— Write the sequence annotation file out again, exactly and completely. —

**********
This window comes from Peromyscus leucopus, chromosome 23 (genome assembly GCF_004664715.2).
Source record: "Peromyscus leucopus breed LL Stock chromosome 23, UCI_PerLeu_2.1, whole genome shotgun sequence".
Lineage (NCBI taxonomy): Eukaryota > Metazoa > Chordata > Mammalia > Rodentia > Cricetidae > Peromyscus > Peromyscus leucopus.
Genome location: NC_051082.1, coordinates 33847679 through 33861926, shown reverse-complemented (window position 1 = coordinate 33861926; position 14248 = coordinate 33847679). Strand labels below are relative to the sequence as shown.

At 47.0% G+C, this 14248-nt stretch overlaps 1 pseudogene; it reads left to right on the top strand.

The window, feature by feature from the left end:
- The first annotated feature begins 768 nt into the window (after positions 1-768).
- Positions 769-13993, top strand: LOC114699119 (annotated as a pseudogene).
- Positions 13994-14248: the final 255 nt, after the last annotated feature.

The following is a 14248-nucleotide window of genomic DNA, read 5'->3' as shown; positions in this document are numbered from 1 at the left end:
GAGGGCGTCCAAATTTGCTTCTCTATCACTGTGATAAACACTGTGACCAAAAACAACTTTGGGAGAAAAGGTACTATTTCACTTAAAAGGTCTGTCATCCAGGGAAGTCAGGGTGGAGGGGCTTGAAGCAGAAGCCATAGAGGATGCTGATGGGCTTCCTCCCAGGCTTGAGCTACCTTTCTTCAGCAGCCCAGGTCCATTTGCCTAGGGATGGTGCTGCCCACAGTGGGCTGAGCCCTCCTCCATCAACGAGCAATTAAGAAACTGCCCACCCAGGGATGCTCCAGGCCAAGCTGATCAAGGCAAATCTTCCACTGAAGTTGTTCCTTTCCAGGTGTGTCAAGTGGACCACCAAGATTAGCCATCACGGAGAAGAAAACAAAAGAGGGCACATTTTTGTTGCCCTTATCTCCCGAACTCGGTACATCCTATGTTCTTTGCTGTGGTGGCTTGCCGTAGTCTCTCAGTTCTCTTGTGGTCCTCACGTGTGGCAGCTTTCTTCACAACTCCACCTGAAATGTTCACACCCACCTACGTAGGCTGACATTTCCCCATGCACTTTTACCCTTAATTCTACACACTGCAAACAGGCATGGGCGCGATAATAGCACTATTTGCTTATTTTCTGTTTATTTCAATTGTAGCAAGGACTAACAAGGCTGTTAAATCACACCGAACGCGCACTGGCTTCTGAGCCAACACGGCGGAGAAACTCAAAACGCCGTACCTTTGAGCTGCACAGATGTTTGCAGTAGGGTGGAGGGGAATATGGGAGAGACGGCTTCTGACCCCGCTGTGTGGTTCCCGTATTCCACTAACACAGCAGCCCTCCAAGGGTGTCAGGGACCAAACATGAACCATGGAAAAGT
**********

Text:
This window comes from Peromyscus leucopus, chromosome 23 (genome assembly GCF_004664715.2).
Source record: "Peromyscus leucopus breed LL Stock chromosome 23, UCI_PerLeu_2.1, whole genome shotgun sequence".
Lineage (NCBI taxonomy): Eukaryota > Metazoa > Chordata > Mammalia > Rodentia > Cricetidae > Peromyscus > Peromyscus leucopus.
Genome location: NC_051082.1, coordinates 33847679 through 33861926, shown reverse-complemented (window position 1 = coordinate 33861926; position 14248 = coordinate 33847679). Strand labels below are relative to the sequence as shown.

At 47.0% G+C, this 14248-nt stretch overlaps 1 pseudogene; it reads left to right on the top strand.

The window, feature by feature from the left end:
- The first annotated feature begins 768 nt into the window (after positions 1-768).
- Positions 769-13993, top strand: LOC114699119 (annotated as a pseudogene).
- Positions 13994-14248: the final 255 nt, after the last annotated feature.

The following is a 14248-nucleotide window of genomic DNA, read 5'->3' as shown; positions in this document are numbered from 1 at the left end:
GAGGGCGTCCAAATTTGCTTCTCTATCACTGTGATAAACACTGTGACCAAAAACAACTTTGGGAGAAAAGGTACTATTTCACTTAAAAGGTCTGTCATCCAGGGAAGTCAGGGTGGAGGGGCTTGAAGCAGAAGCCATAGAGGATGCTGATGGGCTTCCTCCCAGGCTTGAGCTACCTTTCTTCAGCAGCCCAGGTCCATTTGCCTAGGGATGGTGCTGCCCACAGTGGGCTGAGCCCTCCTCCATCAACGAGCAATTAAGAAACTGCCCACCCAGGGATGCTCCAGGCCAAGCTGATCAAGGCAAATCTTCCACTGAAGTTGTTCCTTTCCAGGTGTGTCAAGTGGACCACCAAGATTAGCCATCACGGAGAAGAAAACAAAAGAGGGCACATTTTTGTTGCCCTTATCTCCCGAACTCGGTACATCCTATGTTCTTTGCTGTGGTGGCTTGCCGTAGTCTCTCAGTTCTCTTGTGGTCCTCACGTGTGGCAGCTTTCTTCACAACTCCACCTGAAATGTTCACACCCACCTACGTAGGCTGACATTTCCCCATGCACTTTTACCCTTAATTCTACACACTGCAAACAGGCATGGGCGCGATAATAGCACTATTTGCTTATTTTCTGTTTATTTCAATTGTAGCAAGGACTAACAAGGCTGTTAAATCACACCGAACGCGCACTGGCTTCTGAGCCAACACGGCGGAGAAACTCAAAACGCCGTACCTTTGAGCTGCACAGATGTTTGCAGTAGGGTGGAGGGGAATATGGGAGAGACGGCTTCTGACCCCGCTGTGTGGTTCCCGTATTCCACTAACACAGCAGCCCTCCAAGGGTGTCAGGGACCAAACATGAACCATGGAAAAGT